I held perfectly still, expecting it to quickly realize I was not a nectar laden flower. That’s when I got my second surprise. The admiral butterfly extended its proboscis (a really long, flexible tongue) and  touched my skin. Then it took a small step back and out came the proboscis again – and again and again. As its tongue and feet moved I could feel the ever so gently sensation on my skin. I was surprised to discover I could sense the tiny claws on the tips of the legs as they caught my skin. And the feel of the tongue – well, it was almost but not quite a faint stinging sensation.

Why was this red admiral lingering on my hand? My best guess is the salts available on my skin from sweat. Butterflies, like all other creatures, need salt and sweat is one way to get it. Whatever its reason I was glad to have it in my spring garden. Moments like this are part of the spontaneous joy of gardening and spending time outdoors. There’s nothing like it.

Housekeeping Note: After I publish this post, I will be upgrading my blogging software for the first time in 5-6 years. This will probably mean the website will look a little funky until I get everything back in place. My goal is to be back in business by my next regular post for mid-May. Wish me luck!

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What’s Going On In My Garden

HouseInSpring

 

The last several weeks have been rather busy in my garden. The cold weather is a fading memory and the spring rains have appeared with a vengeance. In between storm fronts I have been out there rooting up weeds, pruning perennials, and adding some new herbs.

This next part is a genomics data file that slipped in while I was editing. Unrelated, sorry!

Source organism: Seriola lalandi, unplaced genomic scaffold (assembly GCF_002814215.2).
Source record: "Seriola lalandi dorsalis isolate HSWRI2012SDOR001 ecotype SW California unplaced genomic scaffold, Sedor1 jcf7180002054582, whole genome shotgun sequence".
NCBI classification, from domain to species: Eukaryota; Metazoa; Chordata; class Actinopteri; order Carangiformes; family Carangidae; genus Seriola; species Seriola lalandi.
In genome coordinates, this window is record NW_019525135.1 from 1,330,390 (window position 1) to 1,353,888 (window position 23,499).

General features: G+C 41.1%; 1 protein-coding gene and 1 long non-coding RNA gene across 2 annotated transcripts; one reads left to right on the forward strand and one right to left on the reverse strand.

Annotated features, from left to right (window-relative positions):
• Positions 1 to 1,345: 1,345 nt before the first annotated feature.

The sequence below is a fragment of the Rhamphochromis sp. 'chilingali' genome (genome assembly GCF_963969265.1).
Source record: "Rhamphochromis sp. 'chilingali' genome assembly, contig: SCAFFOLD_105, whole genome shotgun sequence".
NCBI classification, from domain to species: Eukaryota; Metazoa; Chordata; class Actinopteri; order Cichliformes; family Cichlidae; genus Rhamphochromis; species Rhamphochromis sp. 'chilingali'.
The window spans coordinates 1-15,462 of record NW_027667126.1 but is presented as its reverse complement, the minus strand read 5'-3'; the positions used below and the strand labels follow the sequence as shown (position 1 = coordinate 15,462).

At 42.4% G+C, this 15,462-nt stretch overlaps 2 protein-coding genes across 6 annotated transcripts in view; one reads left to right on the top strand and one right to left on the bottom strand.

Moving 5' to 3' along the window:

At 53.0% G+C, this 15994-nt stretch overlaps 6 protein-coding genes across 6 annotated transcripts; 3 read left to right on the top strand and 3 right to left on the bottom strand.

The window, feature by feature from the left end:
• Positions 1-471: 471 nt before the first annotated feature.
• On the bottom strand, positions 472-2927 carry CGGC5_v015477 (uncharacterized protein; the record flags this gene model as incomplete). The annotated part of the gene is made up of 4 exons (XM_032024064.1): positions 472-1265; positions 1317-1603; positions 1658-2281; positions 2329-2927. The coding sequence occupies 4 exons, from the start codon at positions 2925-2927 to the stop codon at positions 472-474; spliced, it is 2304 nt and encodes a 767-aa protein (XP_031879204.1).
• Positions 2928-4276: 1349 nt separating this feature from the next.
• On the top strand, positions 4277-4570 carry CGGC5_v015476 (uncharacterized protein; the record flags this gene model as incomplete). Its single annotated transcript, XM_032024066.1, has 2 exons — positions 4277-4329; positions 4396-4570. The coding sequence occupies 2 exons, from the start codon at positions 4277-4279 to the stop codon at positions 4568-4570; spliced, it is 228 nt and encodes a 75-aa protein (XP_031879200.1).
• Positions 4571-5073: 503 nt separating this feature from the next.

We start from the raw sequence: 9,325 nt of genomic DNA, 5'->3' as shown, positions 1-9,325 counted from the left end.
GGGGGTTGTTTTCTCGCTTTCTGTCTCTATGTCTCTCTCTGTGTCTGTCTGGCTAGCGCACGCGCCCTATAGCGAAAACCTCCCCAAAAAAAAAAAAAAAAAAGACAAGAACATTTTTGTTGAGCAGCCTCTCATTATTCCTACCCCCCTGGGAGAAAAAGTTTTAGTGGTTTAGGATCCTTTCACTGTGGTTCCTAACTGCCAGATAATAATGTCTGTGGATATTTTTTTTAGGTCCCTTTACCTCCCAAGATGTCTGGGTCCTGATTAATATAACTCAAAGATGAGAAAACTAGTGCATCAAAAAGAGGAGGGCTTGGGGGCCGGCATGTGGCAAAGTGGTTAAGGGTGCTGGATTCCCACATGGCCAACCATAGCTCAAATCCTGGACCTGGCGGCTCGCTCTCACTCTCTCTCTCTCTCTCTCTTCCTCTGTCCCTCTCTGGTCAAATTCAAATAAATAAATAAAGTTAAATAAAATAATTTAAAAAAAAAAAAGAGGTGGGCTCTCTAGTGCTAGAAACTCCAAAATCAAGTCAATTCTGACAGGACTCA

Alas, I’ve been paying for this frenzy of activity with a sore back. That’s the price I pay for getting things done in spring that will pay off all year long. As I dug and planted there were a few things that I thought you might find of interest. Instead of describing what has been going on I thought this time I’d show you.

 

 Spring01This is lemon balm, planted under a large tree in shallow soil that dries out quickly in summer, even though it is in the shade. Some gardeners would hesitate to plant lemon balm here because it can be invasive, but sometimes a tough spot needs a tough plant.  Spring02On the other side of that same tree I’ve planted this Jerusalem sage, nestled in between southernwood. Both plants can handle dry conditions but on this side of the tree they will getnearly full sun. The Jerusalem sage will reach three feet by July and make a nice textural contrast with the lower growing southernwood.
 Spring04Here’s a young fennel plant tucked in a corner next to oregano. This perennial herb will help to hold the soil in place (it’s on a slope) and visually soften the corner of the house. Spring03And finally, here is a Goodwin Creek lavender plant in my morning sun garden. Deciding to plant this here required the installation of wire fencing due to our dogs, Ferriz and Ginger.
 FerrizMeet Ferriz, the neighborhood watch dog and the one who buries biscuits in my garden. This is not a big problem except that…  GingerDog…our other dog Ginger, loves to sneak in and dig them up and often celebrates her victory by digging up herbs in my garden and chewing on the roots – hence the need for fencing.
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How Not to Grow Herbs Indoors

HerbsInPotsI am not generally a fan of sites that do their best to say uncomplimentary things about other sites. There’s enough sour attitudes and bad feelings in this world without me adding to them. I am now about to break my rule. What prompted this? I recently received a link to a blog post about problems growing herbs indoors. Somehow the authors had managed to do everything possible to make life difficult, if not impossible, for a half dozen hapless herbs. So without revealing the source of this outrage, I have decided to tell you how not to grow herbs indoors.